Also, if your plot is dragging, have Spider-Man web some dude.
Dennis R. Upkins is an Atlanta native and member of the Literary Underworld. He is the author of Hollowstone and West of Sunset, and regularly critiques and analyzes the representation and portrayal of minorities in comics and media. When he’s not out saving the world and/or taking it over in his spare time, Upkins’s hobbies include drawing, modeling, acting, photography, cosplay, rollerblading, martial arts and of course writing. His website can be found here.
Today’s guest author is Michael Houtchen, whose debut novel Tybee Island H-Bomb premieres this week from our friends at Seventh Star Press. Here’s Michael’s story in his own words:
Kentucky has always been my home. I was born in Owensboro and raised in Daviess County. Life was simple back then. I grew up with outhouses, hand-pumps, and coal stoves. If you wanted hot water, you heated it on the stove.
Both of my parents have passed on. I have a half-brother, Danny, but most of our younger lives he lived with his father, so we didn’t get to see each other often. Looking back, sadly, it was like being an only child. My closest friends were the cows, chickens, pigs, goats, sheep, turkeys, geese, ducks, and horses my dad kept on our small farm. I hope I didn’t leave anyone out. Farm animals can be so jealous. Our grocery store – mason jars of mom’s canned vegetables and the occasional trip into town to the IGA.
My dad was a woodsman. You could give him a shotgun, a box of shells and
a book of matches, and he could disappear into the forest for weeks. I used to
hunt with him, but I was never the woodsman. I can’t tell you how many deer,
squirrels, rabbits, raccoons and ground hogs I’ve eaten.
My wife, Stephanie, and I have five kids (three boys and two girls) and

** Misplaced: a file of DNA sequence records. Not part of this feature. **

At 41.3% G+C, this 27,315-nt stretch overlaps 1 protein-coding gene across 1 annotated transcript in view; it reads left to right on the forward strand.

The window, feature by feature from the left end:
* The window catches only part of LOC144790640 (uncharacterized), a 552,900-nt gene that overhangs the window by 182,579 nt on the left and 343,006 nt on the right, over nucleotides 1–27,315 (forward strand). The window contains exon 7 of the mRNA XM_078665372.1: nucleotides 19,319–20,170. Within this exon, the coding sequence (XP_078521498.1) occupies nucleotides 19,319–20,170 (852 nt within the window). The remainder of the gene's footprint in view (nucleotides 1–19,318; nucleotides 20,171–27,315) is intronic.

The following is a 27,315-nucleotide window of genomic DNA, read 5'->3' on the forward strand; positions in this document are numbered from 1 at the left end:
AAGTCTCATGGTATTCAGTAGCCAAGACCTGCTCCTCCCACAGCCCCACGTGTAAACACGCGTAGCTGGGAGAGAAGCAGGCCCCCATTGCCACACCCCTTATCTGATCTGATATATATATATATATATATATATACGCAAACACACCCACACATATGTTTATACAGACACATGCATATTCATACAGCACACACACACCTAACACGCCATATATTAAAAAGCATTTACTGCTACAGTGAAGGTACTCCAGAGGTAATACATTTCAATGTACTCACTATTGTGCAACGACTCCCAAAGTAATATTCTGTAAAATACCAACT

eight grandchildren (five boys and three girls). All but one son live here in
town. You should see Christmas day at our house.
I’ve had several jobs during my lifetime. When I was thirteen, I had a summer job. I was a soda-jerk at the Utica Junior High School playground. The school is now defunct. It is not my fault the school went defunct.
As an adult, I started out as a janitor. Loved the work, but not the pay. Mapping came next. In other words, I was a draftsman who created maps from surveys. I did that for over twenty years. Mapping full time and going to Brescia College (it’s now a university) at night, I got a bachelor’s degree in computer science. Career change: I was a computer analyst for over twenty years.
There came a day when I realized I was the dinosaur of computer science. Technology had passed me by. So I up and retired. That was in 2014, and I haven’t missed working a day. Truth be known, I do miss the people I worked with.
Notice: I’ve said nothing about writing. I could tell you a pretty good story, but putting it on paper was another thing. Stephanie, my wife, asked, “And why not?” I had no answer.
I should keep this short, so, I will tease you with two important events
that happened in my life; two events that I haven’t already discussed. When we
meet each other, don’t hesitate to ask me about them.
Monday, September 6, 1965, was a Labor Day, and I was out of school. On
that day, I came in contact with a high voltage powerline. Seven thousand two
hundred volts entered my hand and exited my head and my feet.
That’s not a typo. It was 7200 volts. I was given up for dead for three days. There is a “rest of the story” as Paul Harvey used to say. Ask me about it when we meet.
The second event: September 17, 2017, I was ordained a permanent deacon in the Catholic Church. It keeps me busy these days. If you’re not sure what a permanent deacon does, Google it.
There you have it: My life story summed up in 1,000 words or less. It sounds like a writing contest, doesn’t it? There’s so much I left out. I could tell you about riding the rails, or the time I hung myself. But those will have to wait until we meet.
Michael on the elements of a good thriller:
A solid series plot.
I like for each book in a series to be standalone, but the
overall series could have a well thought out plot, a “traveling” storyline, if
you will, traveling from book to book. I
wrote a four book series, and I knew were each book was going and how each book
Without interesting characters, the series could/would get
boring or grow stale. Adding/removing
characters helps keep the storyline fresh.
Yes, after a while, there’s nothing wrong with killing off main characters
or having them move away. People will
hate you, but that’s real life. Never,
never kill a pet! Just look at John
A thriller takes place in the world with real world
situations — no hocus pocus. Even if the
series takes place on, say, one of Saturn’s moons, it should still have real
world situations, like the 1981 movie Outland
staring Sean Connery.
A good series will take you down an expected path, just to
come to a dead end. But don’t drop the